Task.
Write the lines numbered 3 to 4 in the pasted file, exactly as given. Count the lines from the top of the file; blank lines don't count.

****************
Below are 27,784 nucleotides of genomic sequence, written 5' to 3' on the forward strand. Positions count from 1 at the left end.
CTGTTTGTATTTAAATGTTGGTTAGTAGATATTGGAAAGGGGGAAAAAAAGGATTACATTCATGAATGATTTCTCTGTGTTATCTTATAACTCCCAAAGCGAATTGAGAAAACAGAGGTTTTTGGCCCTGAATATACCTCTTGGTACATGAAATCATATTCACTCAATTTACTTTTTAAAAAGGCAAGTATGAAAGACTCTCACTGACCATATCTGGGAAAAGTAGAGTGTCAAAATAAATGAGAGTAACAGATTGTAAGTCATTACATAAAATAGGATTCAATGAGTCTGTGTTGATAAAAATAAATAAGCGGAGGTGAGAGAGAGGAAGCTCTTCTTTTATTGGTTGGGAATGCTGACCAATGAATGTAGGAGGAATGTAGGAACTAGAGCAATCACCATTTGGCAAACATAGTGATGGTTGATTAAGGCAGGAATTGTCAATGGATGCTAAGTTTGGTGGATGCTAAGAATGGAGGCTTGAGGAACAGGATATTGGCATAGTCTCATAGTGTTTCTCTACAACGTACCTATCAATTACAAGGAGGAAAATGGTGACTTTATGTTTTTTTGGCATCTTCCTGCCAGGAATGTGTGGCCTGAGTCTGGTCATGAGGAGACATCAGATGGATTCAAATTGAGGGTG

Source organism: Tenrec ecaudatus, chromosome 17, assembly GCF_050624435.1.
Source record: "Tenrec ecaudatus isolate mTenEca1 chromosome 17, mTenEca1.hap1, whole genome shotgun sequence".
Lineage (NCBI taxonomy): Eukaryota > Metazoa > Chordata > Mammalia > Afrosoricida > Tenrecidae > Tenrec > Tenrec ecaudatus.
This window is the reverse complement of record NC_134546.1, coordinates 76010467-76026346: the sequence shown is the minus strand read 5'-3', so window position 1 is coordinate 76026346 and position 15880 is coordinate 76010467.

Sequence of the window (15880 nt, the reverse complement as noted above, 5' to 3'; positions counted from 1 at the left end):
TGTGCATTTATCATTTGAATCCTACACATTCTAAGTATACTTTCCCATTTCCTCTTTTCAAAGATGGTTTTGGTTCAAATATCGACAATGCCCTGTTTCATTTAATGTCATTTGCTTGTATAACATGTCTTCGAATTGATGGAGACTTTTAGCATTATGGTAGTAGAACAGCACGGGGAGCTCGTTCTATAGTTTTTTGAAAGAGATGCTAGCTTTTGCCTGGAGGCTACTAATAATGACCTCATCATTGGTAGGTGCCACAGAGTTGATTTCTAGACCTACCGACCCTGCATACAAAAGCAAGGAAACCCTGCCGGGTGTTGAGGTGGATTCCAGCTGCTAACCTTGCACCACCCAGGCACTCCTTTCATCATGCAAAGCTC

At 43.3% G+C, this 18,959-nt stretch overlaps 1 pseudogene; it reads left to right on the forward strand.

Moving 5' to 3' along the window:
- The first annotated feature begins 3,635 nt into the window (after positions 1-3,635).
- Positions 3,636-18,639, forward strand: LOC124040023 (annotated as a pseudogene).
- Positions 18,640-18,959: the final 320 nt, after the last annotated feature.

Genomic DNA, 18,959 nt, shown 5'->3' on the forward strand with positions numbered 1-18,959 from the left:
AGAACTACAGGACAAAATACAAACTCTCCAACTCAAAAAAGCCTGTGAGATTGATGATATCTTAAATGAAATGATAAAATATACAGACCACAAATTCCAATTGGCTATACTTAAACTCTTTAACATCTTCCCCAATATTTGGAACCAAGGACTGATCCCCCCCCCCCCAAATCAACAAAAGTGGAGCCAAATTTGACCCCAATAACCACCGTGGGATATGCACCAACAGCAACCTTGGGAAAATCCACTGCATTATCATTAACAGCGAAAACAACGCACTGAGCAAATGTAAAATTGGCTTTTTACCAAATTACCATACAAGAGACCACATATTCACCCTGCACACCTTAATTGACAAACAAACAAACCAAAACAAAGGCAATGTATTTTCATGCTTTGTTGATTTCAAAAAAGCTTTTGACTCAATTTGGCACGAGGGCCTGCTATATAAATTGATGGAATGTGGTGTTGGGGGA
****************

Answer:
Source organism: Tenrec ecaudatus, chromosome 17, assembly GCF_050624435.1.
Source record: "Tenrec ecaudatus isolate mTenEca1 chromosome 17, mTenEca1.hap1, whole genome shotgun sequence".